Early Bird Headlines 13 July 2015
Econintersect: Here are some of the headlines we found to help you start your day. For more headlines see our afternoon feature for GEI members, What We Read Today, which has many more headlines and a number of article discussions to keep you abreast of what we have found interesting.
- Global inflation pressures still mild, China still the worry (Reuters) Global inflation appears tamer than many had thought it would be by now, still held back by a modest outlook for economic growth, meaning central banks look likely to leave rates lower for longer — or even ease policy further. With a few exceptions such as Brazil, many major economies are still generating low or no consumer price inflation but instead higher asset prices, particularly stocks, and in many countries, a renewed pickup in house price inflation. For those watching the world economy, China, not Greece, has for a while remained the number one concern.
- World Markets Weekend Update: A Volatile Mixed Bag (Doug Short, Advisor Perspectives dshort.com) Doug Short is a regular contributor to GEI. The following tables show the weekly returns each of the last four weeks for the eight markets Doug tracks.
- In Texas, a French Killer Is Hired to Do Job Americans Couldn’t (Bloomberg) Texas hasn’t been able to control a runaway invasive weed from Europe, carrizo cane, which creates hiding places along the Mexican border. Now they intend to import another alien species, armies of French carrizo-eating wasps along the Rio Grande. Another non-native species introduced to control an established non-native species? What could possibly go wrong with that?
- How Much Austerity Has Europe Actually Endured? (Bloomberg) If Ireland, Portugal, Spain, and Italy had to swallow the bitter pill of austerity, the argument goes, so should Greece. But are the situations similar? When it comes to GDP impact none are close to Greece (first graph below). Only with unemployment, and then only for Spain, has there been comparable pain.
- Euro zone leaders: Greece must do more to earn rescue (Reuters) The reference in the following to the document from the finance ministers being illegal refers to a rule for the Eurozone that no action can be undertaken without unanimous approval of the finance ministers.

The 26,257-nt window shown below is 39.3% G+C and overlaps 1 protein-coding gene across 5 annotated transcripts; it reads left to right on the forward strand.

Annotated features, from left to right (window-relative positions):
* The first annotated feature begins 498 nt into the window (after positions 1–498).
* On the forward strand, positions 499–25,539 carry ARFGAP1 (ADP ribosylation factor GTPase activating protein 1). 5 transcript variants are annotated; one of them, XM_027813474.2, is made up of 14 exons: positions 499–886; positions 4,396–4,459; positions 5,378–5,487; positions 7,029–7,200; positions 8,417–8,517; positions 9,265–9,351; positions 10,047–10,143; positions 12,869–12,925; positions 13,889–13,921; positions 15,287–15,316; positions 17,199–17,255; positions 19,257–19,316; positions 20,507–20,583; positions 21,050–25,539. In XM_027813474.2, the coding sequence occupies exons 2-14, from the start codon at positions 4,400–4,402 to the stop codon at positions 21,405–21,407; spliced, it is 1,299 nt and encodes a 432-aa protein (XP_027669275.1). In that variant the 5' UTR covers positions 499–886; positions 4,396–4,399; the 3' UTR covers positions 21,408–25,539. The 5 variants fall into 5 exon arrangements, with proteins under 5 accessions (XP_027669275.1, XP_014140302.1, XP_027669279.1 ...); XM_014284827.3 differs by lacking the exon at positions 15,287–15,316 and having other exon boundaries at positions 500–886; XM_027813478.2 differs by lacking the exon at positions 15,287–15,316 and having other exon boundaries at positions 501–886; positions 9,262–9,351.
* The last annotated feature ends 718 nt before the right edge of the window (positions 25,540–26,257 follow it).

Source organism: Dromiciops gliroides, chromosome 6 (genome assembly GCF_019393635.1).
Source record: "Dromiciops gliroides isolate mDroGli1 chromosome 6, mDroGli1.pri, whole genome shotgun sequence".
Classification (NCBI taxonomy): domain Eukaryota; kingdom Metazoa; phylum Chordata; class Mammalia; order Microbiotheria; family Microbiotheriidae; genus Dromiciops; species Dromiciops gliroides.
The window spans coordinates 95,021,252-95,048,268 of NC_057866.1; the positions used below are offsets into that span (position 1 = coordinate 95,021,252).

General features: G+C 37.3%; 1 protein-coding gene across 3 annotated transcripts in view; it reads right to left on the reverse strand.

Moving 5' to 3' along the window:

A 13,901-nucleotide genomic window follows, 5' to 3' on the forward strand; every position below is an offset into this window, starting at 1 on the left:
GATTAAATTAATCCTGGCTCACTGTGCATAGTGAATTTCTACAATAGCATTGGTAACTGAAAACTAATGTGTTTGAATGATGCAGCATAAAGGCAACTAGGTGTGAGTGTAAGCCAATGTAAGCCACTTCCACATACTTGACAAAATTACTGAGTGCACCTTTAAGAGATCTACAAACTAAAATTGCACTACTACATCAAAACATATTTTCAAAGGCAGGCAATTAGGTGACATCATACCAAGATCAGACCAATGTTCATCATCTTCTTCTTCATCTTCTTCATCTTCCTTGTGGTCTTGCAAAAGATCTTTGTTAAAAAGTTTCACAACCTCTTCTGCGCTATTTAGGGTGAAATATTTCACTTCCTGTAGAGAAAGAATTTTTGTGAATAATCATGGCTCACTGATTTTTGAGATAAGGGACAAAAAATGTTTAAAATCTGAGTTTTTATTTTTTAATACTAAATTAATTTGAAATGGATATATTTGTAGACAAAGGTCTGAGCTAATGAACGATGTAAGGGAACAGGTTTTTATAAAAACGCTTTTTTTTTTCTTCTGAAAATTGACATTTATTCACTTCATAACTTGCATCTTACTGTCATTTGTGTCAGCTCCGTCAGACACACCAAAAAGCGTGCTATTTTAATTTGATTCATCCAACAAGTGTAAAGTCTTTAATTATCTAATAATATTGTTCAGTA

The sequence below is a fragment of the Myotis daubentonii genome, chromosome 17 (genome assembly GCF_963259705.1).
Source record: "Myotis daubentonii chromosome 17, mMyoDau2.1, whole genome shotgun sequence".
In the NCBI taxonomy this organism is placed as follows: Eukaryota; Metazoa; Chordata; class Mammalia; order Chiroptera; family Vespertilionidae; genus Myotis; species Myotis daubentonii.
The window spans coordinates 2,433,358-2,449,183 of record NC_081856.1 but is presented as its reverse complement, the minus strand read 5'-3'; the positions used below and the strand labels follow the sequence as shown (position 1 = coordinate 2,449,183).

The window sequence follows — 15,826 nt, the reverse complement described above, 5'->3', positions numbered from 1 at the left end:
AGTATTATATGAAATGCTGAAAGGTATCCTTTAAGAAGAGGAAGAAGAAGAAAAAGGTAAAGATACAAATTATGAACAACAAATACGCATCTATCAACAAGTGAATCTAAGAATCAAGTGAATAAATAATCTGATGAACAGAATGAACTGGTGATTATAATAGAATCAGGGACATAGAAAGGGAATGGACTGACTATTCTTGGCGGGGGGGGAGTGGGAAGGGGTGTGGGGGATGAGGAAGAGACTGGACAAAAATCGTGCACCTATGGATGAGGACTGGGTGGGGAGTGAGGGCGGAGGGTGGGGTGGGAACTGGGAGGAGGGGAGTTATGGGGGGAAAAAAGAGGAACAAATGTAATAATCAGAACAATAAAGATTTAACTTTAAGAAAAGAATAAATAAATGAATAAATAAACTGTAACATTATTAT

Euro zone leaders told near-bankrupt Greece at an emergency summit on Sunday it must enact key reforms this week to restore trust before they will open talks on a financial rescue to keep it in the European currency area.
Leftist Prime Minister Alexis Tsipras will be required to push legislation through parliament to convince his 18 partners in the euro zone to release immediate funds to avert a state bankruptcy and start negotiations on a third bailout program estimated at up to 86 billion euros ($95.5 billion).
Six sweeping measures including tax and pension reforms must be enacted by Wednesday night and the entire package endorsed by parliament before talks can start, a draft decision by Eurogroup finance ministers sent to the leaders showed.
The document included a German proposal to make Greece take a “time-out” from the euro zone if it fails to meet the conditions. But not all ministers endorsed the idea, which a senior EU source said was illegal and would not survive in the summit statement.
- Tsipras was given ‘mental waterboarding” over reform plans (Francis Coppola, Twitter)
— Frances Coppola (@Frances_Coppola) July 12, 2015
- Iran deal would add to oil glut, open door to cement, steel imports (Reuters) Any nuclear deal between Iran and six world powers loosening sanctions against Tehran could flood an oversupplied oil market with more fuel, yet sectors like cement and steel would see a rise in demand as the country works to revitalize its economy. Officials involved in ongoing negotiations said on Sunday they were close to a deal that would bring sanctions relief in exchange for curbs to Tehran’s atomic program, although no agreement was expected before Monday.
- Police Investigators Uncover Evidence of Market Manipulation (China Topix) Chinese police investigators have found evidence that certain firms may have deliberately engaged in illegal short-selling of stocks and stock indexes, State News Agency Xinhua reported.
- S. Korea’s exports to Europe may fall 5.8 pct on ‘Grexit’ (Yonhap News Agency) Grexit will not be severe a blow to South Korea as was the Eurozone crisis in 2010. But it will have a significant impact according the Korea International Trade Association (KITA):
“If the Grexit happens, the eurozone’s economy growth will fall 1 percentage point and the South Korean won will add 13.6 percent against the euro. This will lead to a 5.8 percent drop in exports. By segment, ships, automobiles, displays and mobile devices, will be major losers if the Grexit happens.”
- 2015 growth seen bearing mark of spending, global woes (Business World) IMF Resident Representative Shanaka Jayanath Peiris told reporters in an e-mail that Philippine economic growth could come in at 6.2% this year, lower than the 6.7% estimate estimated in April. The government has set a 7-8% growth target for this year and next. Slowing global economic activity is cited as the primary factor involved.
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